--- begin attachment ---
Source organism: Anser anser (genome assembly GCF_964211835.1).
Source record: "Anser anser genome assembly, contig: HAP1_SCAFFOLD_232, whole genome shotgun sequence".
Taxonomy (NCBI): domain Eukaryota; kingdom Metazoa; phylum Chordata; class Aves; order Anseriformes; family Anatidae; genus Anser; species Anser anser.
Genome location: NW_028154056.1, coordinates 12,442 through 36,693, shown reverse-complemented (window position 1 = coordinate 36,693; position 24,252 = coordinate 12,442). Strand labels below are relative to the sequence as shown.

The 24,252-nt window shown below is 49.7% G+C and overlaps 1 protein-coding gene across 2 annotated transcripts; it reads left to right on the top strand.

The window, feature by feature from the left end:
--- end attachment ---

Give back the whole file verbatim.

Source organism: Anser anser (genome assembly GCF_964211835.1).
Source record: "Anser anser genome assembly, contig: HAP1_SCAFFOLD_232, whole genome shotgun sequence".
Taxonomy (NCBI): domain Eukaryota; kingdom Metazoa; phylum Chordata; class Aves; order Anseriformes; family Anatidae; genus Anser; species Anser anser.
Genome location: NW_028154056.1, coordinates 12,442 through 36,693, shown reverse-complemented (window position 1 = coordinate 36,693; position 24,252 = coordinate 12,442). Strand labels below are relative to the sequence as shown.

The 24,252-nt window shown below is 49.7% G+C and overlaps 1 protein-coding gene across 2 annotated transcripts; it reads left to right on the top strand.

The window, feature by feature from the left end: